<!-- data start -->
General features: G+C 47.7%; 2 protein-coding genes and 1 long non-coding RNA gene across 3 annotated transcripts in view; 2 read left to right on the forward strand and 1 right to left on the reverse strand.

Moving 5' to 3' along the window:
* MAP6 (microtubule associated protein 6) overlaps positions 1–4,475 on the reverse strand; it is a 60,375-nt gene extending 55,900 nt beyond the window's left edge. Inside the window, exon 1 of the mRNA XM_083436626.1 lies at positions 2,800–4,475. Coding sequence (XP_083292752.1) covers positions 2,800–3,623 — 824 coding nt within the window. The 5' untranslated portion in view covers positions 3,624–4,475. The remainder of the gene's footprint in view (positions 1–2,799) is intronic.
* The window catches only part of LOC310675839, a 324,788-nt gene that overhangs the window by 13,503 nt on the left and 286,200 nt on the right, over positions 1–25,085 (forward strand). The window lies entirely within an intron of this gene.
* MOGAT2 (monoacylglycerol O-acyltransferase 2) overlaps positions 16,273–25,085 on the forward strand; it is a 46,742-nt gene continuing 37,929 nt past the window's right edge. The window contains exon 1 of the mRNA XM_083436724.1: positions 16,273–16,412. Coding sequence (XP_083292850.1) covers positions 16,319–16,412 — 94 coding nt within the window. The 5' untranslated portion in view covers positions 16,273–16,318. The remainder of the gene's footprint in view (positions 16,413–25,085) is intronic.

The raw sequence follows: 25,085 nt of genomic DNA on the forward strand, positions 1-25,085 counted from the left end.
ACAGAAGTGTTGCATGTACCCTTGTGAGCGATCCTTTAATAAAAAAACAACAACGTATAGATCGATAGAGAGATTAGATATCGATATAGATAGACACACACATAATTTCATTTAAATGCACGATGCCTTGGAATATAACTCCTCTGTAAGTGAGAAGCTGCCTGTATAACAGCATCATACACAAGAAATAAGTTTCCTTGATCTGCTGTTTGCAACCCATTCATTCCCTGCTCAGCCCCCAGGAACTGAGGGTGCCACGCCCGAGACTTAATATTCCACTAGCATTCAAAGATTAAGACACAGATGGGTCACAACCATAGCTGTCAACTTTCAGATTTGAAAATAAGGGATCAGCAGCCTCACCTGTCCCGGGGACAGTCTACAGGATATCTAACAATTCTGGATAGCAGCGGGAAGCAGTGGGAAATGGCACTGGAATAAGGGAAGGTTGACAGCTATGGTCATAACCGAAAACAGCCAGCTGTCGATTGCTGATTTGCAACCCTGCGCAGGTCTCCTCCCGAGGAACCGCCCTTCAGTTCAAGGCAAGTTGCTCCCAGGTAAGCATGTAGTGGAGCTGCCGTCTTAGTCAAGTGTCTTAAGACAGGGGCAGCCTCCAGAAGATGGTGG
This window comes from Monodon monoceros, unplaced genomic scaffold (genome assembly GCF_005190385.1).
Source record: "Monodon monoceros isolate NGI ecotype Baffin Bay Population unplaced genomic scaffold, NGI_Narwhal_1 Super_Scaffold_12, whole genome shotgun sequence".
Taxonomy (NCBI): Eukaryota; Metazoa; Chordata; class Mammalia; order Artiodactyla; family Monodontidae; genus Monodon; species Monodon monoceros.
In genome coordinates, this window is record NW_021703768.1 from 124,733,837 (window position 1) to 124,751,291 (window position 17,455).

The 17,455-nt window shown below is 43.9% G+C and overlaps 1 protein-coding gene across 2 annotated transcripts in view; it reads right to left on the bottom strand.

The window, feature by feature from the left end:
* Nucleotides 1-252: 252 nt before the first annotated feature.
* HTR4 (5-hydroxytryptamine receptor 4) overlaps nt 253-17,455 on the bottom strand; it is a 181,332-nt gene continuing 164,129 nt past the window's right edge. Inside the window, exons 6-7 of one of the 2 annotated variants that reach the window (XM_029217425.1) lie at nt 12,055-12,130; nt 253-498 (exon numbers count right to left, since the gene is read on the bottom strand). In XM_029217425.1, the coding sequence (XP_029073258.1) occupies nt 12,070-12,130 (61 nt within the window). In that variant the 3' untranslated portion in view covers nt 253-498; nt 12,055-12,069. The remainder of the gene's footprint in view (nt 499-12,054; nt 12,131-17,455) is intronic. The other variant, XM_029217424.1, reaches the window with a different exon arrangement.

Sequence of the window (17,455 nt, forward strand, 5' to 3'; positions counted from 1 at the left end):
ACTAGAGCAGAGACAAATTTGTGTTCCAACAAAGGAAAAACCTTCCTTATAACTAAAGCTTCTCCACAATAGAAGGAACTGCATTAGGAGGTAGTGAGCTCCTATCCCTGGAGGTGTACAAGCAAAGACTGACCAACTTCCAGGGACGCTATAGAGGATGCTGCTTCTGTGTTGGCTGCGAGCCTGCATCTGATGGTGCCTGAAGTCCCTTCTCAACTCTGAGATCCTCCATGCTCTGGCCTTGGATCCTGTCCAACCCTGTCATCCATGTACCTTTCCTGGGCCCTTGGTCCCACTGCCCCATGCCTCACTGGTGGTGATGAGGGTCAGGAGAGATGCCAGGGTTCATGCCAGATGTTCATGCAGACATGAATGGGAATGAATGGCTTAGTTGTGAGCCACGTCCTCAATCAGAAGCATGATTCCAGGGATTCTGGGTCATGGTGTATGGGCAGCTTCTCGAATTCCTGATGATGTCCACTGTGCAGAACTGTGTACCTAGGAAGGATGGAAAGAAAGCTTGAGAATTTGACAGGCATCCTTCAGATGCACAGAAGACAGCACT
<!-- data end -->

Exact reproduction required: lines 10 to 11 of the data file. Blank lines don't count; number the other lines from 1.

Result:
Taxonomy (NCBI): Eukaryota; Metazoa; Chordata; class Mammalia; order Artiodactyla; family Monodontidae; genus Monodon; species Monodon monoceros.
In genome coordinates, this window is record NW_021703768.1 from 124,733,837 (window position 1) to 124,751,291 (window position 17,455).